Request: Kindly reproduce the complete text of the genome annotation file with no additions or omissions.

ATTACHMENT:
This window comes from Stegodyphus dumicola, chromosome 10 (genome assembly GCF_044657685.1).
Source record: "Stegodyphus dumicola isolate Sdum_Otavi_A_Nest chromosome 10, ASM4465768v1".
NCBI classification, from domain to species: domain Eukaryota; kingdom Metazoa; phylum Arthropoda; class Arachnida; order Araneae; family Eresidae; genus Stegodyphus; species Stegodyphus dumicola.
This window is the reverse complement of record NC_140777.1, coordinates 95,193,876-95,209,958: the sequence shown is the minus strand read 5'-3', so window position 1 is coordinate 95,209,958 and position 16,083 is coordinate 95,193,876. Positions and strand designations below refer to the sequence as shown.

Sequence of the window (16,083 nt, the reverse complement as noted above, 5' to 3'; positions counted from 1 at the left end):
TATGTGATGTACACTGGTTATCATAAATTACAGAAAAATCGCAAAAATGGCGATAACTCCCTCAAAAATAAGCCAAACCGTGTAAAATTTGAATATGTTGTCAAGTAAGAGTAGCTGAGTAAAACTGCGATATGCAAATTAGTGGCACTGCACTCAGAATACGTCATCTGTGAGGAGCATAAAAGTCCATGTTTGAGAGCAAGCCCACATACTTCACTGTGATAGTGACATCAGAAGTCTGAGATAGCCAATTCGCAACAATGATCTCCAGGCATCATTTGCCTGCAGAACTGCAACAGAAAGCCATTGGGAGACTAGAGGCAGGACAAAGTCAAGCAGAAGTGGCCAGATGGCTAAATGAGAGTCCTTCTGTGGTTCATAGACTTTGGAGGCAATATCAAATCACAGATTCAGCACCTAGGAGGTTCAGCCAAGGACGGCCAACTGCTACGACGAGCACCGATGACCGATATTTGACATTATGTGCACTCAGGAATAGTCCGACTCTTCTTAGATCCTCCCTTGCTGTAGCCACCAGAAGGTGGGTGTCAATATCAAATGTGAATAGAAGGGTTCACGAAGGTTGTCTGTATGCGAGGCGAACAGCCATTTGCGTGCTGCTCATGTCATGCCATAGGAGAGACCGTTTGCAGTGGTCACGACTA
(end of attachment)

This window comes from Stegodyphus dumicola, chromosome 10 (genome assembly GCF_044657685.1).
Source record: "Stegodyphus dumicola isolate Sdum_Otavi_A_Nest chromosome 10, ASM4465768v1".
NCBI classification, from domain to species: domain Eukaryota; kingdom Metazoa; phylum Arthropoda; class Arachnida; order Araneae; family Eresidae; genus Stegodyphus; species Stegodyphus dumicola.
This window is the reverse complement of record NC_140777.1, coordinates 95,193,876-95,209,958: the sequence shown is the minus strand read 5'-3', so window position 1 is coordinate 95,209,958 and position 16,083 is coordinate 95,193,876. Positions and strand designations below refer to the sequence as shown.

Sequence of the window (16,083 nt, the reverse complement as noted above, 5' to 3'; positions counted from 1 at the left end):
TATGTGATGTACACTGGTTATCATAAATTACAGAAAAATCGCAAAAATGGCGATAACTCCCTCAAAAATAAGCCAAACCGTGTAAAATTTGAATATGTTGTCAAGTAAGAGTAGCTGAGTAAAACTGCGATATGCAAATTAGTGGCACTGCACTCAGAATACGTCATCTGTGAGGAGCATAAAAGTCCATGTTTGAGAGCAAGCCCACATACTTCACTGTGATAGTGACATCAGAAGTCTGAGATAGCCAATTCGCAACAATGATCTCCAGGCATCATTTGCCTGCAGAACTGCAACAGAAAGCCATTGGGAGACTAGAGGCAGGACAAAGTCAAGCAGAAGTGGCCAGATGGCTAAATGAGAGTCCTTCTGTGGTTCATAGACTTTGGAGGCAATATCAAATCACAGATTCAGCACCTAGGAGGTTCAGCCAAGGACGGCCAACTGCTACGACGAGCACCGATGACCGATATTTGACATTATGTGCACTCAGGAATAGTCCGACTCTTCTTAGATCCTCCCTTGCTGTAGCCACCAGAAGGTGGGTGTCAATATCAAATGTGAATAGAAGGGTTCACGAAGGTTGTCTGTATGCGAGGCGAACAGCCATTTGCGTGCTGCTCATGTCATGCCATAGGAGAGACCGTTTGCAGTGGTCACGACTA